Things can get tricky when invoices are not paid in a timely fashion, so the credit controller will often work in conjunction with the legal advisor or expert within an SME to handle any issues that arise. The tracking and admin work associated with unpaid invoices is part of the day-to-day job of a credit control team.
Communicating with clients or customers to collect payments
Whenever payments are involved, keeping a dated log of any discussions had with customers is crucial. Putting a good process in place for logging and recording conversations can make it easier to settle legal disputes easier in future, and help the credit control team continue their operations if there’s a change in staff.
SMEs may also benefit from formalising their process of contacting customers. That includes determining which channels of communication to use. Popular channels include:
- Phone calls.
And some businesses may even use social media to communicate with customers, or to pass queries over to the credit control team.
Understanding the business’ capacity to manage credit control also matters. That means gauging how many members of the team are there, how much time can be dedicated to chasing repayments, and identifying the needs of your clients. These factors may determine which of these channels prove to be the most practical option.
Business-as-usual credit control duties
One additional duty of the credit controller is to answer any internal or external queries if, for example, a customer needs more information concerning their unpaid invoices.
There’s also typically a reporting function within credit control to help business leaders get an overview of how much debt the business currently has. This can, in turn, influence the credit appetite of the business going forward.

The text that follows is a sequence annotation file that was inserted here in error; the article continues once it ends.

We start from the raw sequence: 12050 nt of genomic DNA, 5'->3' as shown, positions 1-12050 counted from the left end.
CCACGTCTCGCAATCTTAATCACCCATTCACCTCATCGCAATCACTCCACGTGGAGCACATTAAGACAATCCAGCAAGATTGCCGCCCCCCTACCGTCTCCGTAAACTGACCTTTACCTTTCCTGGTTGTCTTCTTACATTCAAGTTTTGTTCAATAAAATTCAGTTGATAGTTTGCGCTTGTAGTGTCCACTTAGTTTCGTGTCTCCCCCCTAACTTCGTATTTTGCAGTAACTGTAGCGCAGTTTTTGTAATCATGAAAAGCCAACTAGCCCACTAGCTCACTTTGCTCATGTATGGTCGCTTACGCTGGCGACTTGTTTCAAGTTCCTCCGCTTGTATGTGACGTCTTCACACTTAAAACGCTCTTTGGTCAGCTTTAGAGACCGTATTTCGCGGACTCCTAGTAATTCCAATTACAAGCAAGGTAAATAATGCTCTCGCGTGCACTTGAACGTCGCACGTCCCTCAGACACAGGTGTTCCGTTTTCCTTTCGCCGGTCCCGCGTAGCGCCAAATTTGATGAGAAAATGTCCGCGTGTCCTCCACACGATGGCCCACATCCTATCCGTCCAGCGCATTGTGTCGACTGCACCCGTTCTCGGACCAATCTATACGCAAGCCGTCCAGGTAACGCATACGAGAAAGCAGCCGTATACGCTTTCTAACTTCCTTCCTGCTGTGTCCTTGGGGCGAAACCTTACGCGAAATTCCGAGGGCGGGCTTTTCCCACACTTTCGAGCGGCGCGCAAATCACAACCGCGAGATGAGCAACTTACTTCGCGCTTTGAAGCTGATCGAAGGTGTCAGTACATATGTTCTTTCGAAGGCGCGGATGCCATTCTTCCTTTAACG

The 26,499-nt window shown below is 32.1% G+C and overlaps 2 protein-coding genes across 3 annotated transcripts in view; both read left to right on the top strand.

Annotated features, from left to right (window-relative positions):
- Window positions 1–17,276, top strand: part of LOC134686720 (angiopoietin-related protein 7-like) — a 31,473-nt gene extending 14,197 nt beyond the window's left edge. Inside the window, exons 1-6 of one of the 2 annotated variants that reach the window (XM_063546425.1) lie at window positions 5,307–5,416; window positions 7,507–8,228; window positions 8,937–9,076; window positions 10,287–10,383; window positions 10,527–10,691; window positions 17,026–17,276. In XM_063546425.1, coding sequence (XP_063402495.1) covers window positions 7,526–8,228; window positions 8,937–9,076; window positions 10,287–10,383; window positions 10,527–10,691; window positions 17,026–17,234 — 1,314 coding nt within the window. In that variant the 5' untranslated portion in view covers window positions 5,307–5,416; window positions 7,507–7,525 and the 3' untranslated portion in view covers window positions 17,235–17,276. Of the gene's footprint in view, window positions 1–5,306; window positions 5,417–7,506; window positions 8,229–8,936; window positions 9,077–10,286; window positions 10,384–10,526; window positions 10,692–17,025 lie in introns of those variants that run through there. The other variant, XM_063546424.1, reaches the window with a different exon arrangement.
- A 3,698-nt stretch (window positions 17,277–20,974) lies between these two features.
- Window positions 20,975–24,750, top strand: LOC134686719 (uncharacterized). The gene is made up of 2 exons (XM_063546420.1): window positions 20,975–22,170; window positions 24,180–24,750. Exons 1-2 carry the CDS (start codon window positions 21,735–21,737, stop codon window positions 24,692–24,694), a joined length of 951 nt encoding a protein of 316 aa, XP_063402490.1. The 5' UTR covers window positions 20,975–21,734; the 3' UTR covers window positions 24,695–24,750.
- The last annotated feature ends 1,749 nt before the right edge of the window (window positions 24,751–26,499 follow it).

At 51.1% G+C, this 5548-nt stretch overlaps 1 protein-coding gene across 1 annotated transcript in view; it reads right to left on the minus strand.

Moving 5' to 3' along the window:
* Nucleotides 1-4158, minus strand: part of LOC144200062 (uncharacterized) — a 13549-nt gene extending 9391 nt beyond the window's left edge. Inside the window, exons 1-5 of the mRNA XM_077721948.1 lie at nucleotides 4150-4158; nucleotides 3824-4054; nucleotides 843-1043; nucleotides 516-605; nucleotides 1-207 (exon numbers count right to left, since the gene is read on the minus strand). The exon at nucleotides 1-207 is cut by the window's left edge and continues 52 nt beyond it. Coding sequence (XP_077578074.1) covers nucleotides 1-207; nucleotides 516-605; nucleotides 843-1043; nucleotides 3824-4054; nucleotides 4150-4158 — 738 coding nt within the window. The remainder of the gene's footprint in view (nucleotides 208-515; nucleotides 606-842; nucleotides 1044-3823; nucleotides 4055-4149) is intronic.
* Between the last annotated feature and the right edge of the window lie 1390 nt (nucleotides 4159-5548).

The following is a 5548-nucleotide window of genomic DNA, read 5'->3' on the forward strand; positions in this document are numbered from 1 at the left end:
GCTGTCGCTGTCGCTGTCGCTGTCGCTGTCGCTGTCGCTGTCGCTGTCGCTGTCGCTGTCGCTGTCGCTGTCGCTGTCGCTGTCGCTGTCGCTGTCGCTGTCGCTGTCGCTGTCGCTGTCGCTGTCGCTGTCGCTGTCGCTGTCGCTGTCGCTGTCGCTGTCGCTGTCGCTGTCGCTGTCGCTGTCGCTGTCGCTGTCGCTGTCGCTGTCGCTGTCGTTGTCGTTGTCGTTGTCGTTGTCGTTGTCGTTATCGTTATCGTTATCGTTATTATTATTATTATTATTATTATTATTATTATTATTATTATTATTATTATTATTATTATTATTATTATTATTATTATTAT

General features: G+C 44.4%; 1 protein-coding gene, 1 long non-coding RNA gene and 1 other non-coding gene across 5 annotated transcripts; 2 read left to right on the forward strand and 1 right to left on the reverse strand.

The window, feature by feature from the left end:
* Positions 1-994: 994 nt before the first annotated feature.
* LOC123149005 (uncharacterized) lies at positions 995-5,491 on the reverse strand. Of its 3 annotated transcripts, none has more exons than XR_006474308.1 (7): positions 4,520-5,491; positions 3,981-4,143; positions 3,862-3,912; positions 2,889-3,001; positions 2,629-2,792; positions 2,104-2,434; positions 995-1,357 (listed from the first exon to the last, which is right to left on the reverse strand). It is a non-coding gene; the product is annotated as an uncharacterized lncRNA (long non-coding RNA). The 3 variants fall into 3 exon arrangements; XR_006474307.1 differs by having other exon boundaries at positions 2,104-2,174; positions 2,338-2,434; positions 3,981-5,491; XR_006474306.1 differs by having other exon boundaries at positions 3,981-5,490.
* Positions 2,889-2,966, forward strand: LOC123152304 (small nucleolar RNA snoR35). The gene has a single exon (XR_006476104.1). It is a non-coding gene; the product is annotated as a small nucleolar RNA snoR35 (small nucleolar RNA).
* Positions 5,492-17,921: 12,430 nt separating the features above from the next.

Is offering credit a viable option for my business?
That’s a decision that only you, as a business leader, can make. That said, it’s worth acknowledging some of the potential advantages of offering credit, which include:
- Improving your ability to drive sales by making products and services more affordable. Many clients or customers may find themselves in need of your offering, but unable to pay up front – and so credit may help you secure that sale.
- Improve your competitiveness. Following on from the above, offering a greater range of payment options to your customers and being more flexible in that department could help you edge out over competitors.
The downside? You allow customers to take on debt, creating a potential risk of missed repayments, which could affect your revenues.
Making a decision on whether to offer credit can directly impact the external sources of business finance you choose to use. For example, if you’d prefer to outsource the control of your credit to an external party, an invoice factoring solution may work for you.
If, though, it would suit you better to retain control over your credit and manage your own invoices, you may be interested in the innovative invoice financing solution we, at Rapid Cash, offer - which you can learn more about by visiting our home page.